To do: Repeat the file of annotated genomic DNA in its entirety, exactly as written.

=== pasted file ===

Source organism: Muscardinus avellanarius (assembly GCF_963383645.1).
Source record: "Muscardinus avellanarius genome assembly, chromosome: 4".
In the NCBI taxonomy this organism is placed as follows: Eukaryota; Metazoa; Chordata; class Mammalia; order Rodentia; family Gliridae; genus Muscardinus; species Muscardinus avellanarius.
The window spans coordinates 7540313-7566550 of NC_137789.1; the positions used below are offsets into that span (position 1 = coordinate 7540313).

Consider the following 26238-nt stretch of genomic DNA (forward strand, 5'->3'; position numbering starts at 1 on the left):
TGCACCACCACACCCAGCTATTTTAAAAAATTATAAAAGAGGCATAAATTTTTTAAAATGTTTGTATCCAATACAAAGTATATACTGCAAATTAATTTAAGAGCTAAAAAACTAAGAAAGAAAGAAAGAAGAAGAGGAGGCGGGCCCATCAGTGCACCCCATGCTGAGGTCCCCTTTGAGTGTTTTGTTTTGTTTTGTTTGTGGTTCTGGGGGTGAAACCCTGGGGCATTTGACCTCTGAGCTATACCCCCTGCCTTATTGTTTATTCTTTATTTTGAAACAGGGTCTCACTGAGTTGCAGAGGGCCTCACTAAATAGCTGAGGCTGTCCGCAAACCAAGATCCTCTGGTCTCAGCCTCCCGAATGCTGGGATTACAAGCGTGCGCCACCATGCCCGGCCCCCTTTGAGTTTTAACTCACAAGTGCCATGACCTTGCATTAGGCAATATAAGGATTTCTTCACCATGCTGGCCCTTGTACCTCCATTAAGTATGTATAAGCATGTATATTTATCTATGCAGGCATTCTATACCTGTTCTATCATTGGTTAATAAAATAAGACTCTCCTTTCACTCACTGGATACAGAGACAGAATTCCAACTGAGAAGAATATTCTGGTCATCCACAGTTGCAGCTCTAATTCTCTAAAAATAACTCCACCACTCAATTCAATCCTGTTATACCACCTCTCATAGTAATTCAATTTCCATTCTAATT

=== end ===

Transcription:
Source organism: Muscardinus avellanarius (assembly GCF_963383645.1).
Source record: "Muscardinus avellanarius genome assembly, chromosome: 4".
In the NCBI taxonomy this organism is placed as follows: Eukaryota; Metazoa; Chordata; class Mammalia; order Rodentia; family Gliridae; genus Muscardinus; species Muscardinus avellanarius.
The window spans coordinates 7540313-7566550 of NC_137789.1; the positions used below are offsets into that span (position 1 = coordinate 7540313).

Consider the following 26238-nt stretch of genomic DNA (forward strand, 5'->3'; position numbering starts at 1 on the left):
TGCACCACCACACCCAGCTATTTTAAAAAATTATAAAAGAGGCATAAATTTTTTAAAATGTTTGTATCCAATACAAAGTATATACTGCAAATTAATTTAAGAGCTAAAAAACTAAGAAAGAAAGAAAGAAGAAGAGGAGGCGGGCCCATCAGTGCACCCCATGCTGAGGTCCCCTTTGAGTGTTTTGTTTTGTTTTGTTTGTGGTTCTGGGGGTGAAACCCTGGGGCATTTGACCTCTGAGCTATACCCCCTGCCTTATTGTTTATTCTTTATTTTGAAACAGGGTCTCACTGAGTTGCAGAGGGCCTCACTAAATAGCTGAGGCTGTCCGCAAACCAAGATCCTCTGGTCTCAGCCTCCCGAATGCTGGGATTACAAGCGTGCGCCACCATGCCCGGCCCCCTTTGAGTTTTAACTCACAAGTGCCATGACCTTGCATTAGGCAATATAAGGATTTCTTCACCATGCTGGCCCTTGTACCTCCATTAAGTATGTATAAGCATGTATATTTATCTATGCAGGCATTCTATACCTGTTCTATCATTGGTTAATAAAATAAGACTCTCCTTTCACTCACTGGATACAGAGACAGAATTCCAACTGAGAAGAATATTCTGGTCATCCACAGTTGCAGCTCTAATTCTCTAAAAATAACTCCACCACTCAATTCAATCCTGTTATACCACCTCTCATAGTAATTCAATTTCCATTCTAATT